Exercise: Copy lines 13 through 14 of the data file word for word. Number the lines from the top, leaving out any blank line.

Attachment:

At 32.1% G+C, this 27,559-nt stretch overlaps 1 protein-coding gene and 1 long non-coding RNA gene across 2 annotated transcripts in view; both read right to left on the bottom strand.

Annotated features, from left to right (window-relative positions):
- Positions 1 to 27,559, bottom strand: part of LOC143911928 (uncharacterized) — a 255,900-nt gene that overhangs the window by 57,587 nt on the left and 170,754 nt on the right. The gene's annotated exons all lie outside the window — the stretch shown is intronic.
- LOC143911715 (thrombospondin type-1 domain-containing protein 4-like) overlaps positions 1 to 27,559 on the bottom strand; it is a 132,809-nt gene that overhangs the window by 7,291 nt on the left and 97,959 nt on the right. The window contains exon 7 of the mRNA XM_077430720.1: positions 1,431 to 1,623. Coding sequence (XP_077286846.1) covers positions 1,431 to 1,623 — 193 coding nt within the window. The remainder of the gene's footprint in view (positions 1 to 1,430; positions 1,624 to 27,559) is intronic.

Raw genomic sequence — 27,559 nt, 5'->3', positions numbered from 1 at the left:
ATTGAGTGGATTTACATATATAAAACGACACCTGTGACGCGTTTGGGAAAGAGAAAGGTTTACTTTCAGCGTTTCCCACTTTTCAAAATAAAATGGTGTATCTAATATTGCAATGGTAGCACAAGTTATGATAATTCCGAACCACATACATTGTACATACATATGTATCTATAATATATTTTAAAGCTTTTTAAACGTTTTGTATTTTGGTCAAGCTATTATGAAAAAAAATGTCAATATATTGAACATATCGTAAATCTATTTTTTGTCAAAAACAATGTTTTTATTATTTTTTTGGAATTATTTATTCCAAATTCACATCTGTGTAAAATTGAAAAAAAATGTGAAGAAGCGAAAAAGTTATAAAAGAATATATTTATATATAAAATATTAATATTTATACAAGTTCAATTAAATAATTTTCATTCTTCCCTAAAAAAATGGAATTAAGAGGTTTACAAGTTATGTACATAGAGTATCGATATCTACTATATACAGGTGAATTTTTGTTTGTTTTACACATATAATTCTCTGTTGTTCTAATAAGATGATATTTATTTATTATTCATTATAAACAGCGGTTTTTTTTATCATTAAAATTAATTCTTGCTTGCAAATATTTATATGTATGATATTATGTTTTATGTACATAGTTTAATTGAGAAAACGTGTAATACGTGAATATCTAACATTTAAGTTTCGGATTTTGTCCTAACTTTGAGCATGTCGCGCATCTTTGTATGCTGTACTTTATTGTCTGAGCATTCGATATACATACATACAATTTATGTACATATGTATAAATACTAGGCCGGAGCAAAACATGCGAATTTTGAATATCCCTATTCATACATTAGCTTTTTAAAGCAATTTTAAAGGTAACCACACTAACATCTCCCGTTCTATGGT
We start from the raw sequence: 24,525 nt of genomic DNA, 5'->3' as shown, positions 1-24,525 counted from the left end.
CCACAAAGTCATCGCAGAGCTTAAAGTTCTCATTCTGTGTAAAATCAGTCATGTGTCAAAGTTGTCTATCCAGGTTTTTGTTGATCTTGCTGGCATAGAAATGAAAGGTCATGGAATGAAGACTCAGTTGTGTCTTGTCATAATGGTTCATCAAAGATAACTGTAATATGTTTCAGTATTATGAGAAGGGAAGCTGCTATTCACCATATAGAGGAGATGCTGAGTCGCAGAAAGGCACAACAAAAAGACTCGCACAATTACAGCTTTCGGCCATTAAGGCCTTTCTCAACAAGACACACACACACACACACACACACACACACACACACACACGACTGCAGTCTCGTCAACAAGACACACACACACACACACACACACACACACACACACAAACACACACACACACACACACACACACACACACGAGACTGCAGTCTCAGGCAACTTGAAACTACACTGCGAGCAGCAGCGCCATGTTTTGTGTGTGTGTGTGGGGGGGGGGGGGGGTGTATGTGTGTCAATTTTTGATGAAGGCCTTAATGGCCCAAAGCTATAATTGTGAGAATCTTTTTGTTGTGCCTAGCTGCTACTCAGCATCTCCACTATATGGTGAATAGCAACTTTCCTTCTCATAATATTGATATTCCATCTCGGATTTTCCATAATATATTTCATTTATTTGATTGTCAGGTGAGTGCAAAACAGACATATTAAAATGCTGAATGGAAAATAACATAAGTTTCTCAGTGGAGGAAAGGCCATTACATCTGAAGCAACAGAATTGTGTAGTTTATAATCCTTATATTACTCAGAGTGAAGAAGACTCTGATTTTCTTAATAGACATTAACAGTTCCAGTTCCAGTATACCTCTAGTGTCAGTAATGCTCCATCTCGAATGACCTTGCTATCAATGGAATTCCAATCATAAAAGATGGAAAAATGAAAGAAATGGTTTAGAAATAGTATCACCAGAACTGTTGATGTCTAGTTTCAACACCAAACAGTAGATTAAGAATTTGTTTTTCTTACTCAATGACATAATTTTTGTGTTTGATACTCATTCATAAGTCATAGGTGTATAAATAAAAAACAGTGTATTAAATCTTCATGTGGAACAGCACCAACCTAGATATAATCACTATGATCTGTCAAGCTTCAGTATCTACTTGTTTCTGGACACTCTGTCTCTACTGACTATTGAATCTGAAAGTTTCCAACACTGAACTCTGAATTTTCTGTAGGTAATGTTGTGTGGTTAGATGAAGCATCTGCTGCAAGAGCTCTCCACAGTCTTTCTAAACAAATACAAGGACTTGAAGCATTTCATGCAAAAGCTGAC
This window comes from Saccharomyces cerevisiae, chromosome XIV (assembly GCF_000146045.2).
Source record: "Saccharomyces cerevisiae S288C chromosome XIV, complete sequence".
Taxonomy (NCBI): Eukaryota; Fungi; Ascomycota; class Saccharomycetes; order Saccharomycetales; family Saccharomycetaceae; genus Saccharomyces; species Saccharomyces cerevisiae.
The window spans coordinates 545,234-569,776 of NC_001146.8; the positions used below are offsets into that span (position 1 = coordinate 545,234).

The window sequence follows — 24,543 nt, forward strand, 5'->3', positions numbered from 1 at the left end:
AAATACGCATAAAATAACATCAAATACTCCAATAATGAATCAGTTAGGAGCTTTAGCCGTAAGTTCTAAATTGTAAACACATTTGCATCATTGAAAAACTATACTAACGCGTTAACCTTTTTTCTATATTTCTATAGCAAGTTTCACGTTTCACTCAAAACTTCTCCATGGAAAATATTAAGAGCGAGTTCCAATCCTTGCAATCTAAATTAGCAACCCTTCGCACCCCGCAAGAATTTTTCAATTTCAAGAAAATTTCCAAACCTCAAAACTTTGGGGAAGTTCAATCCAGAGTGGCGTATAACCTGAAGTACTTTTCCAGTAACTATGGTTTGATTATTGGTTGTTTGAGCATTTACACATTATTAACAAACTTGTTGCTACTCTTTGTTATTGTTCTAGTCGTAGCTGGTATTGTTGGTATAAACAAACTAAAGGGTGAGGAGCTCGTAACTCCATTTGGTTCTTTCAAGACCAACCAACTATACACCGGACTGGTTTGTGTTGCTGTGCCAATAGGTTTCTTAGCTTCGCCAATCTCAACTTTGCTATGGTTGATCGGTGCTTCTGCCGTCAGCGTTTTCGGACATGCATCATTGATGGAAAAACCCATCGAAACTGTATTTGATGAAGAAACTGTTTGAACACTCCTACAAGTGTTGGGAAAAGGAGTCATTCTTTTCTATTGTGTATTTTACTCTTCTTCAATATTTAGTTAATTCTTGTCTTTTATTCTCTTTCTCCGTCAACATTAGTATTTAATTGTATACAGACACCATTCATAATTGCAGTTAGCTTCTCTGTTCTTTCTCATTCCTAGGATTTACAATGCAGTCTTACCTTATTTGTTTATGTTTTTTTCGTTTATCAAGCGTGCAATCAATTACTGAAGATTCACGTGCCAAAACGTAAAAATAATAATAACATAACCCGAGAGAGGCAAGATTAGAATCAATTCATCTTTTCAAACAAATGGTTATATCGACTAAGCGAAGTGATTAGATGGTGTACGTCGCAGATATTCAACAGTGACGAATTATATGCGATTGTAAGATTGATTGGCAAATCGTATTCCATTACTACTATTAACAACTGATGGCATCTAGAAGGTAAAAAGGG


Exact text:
The window sequence follows — 24,543 nt, forward strand, 5'->3', positions numbered from 1 at the left end:
AAATACGCATAAAATAACATCAAATACTCCAATAATGAATCAGTTAGGAGCTTTAGCCGTAAGTTCTAAATTGTAAACACATTTGCATCATTGAAAAACTATACTAACGCGTTAACCTTTTTTCTATATTTCTATAGCAAGTTTCACGTTTCACTCAAAACTTCTCCATGGAAAATATTAAGAGCGAGTTCCAATCCTTGCAATCTAAATTAGCAACCCTTCGCACCCCGCAAGAATTTTTCAATTTCAAGAAAATTTCCAAACCTCAAAACTTTGGGGAAGTTCAATCCAGAGTGGCGTATAACCTGAAGTACTTTTCCAGTAACTATGGTTTGATTATTGGTTGTTTGAGCATTTACACATTATTAACAAACTTGTTGCTACTCTTTGTTATTGTTCTAGTCGTAGCTGGTATTGTTGGTATAAACAAACTAAAGGGTGAGGAGCTCGTAACTCCATTTGGTTCTTTCAAGACCAACCAACTATACACCGGACTGGTTTGTGTTGCTGTGCCAATAGGTTTCTTAGCTTCGCCAATCTCAACTTTGCTATGGTTGATCGGTGCTTCTGCCGTCAGCGTTTTCGGACATGCATCATTGATGGAAAAACCCATCGAAACTGTATTTGATGAAGAAACTGTTTGAACACTCCTACAAGTGTTGGGAAAAGGAGTCATTCTTTTCTATTGTGTATTTTACTCTTCTTCAATATTTAGTTAATTCTTGTCTTTTATTCTCTTTCTCCGTCAACATTAGTATTTAATTGTATACAGACACCATTCATAATTGCAGTTAGCTTCTCTGTTCTTTCTCATTCCTAGGATTTACAATGCAGTCTTACCTTATTTGTTTATGTTTTTTTCGTTTATCAAGCGTGCAATCAATTACTGAAGATTCACGTGCCAAAACGTAAAAATAATAATAACATAACCCGAGAGAGGCAAGATTAGAATCAATTCATCTTTTCAAACAAATGGTTATATCGACTAAGCGAAGTGATTAGATGGTGTACGTCGCAGATATTCAACAGTGACGAATTATATGCGATTGTAAGATTGATTGGCAAATCGTATTCCATTACTACTATTAACAACTGATGGCATCTAGAAGGTAAAAAGGG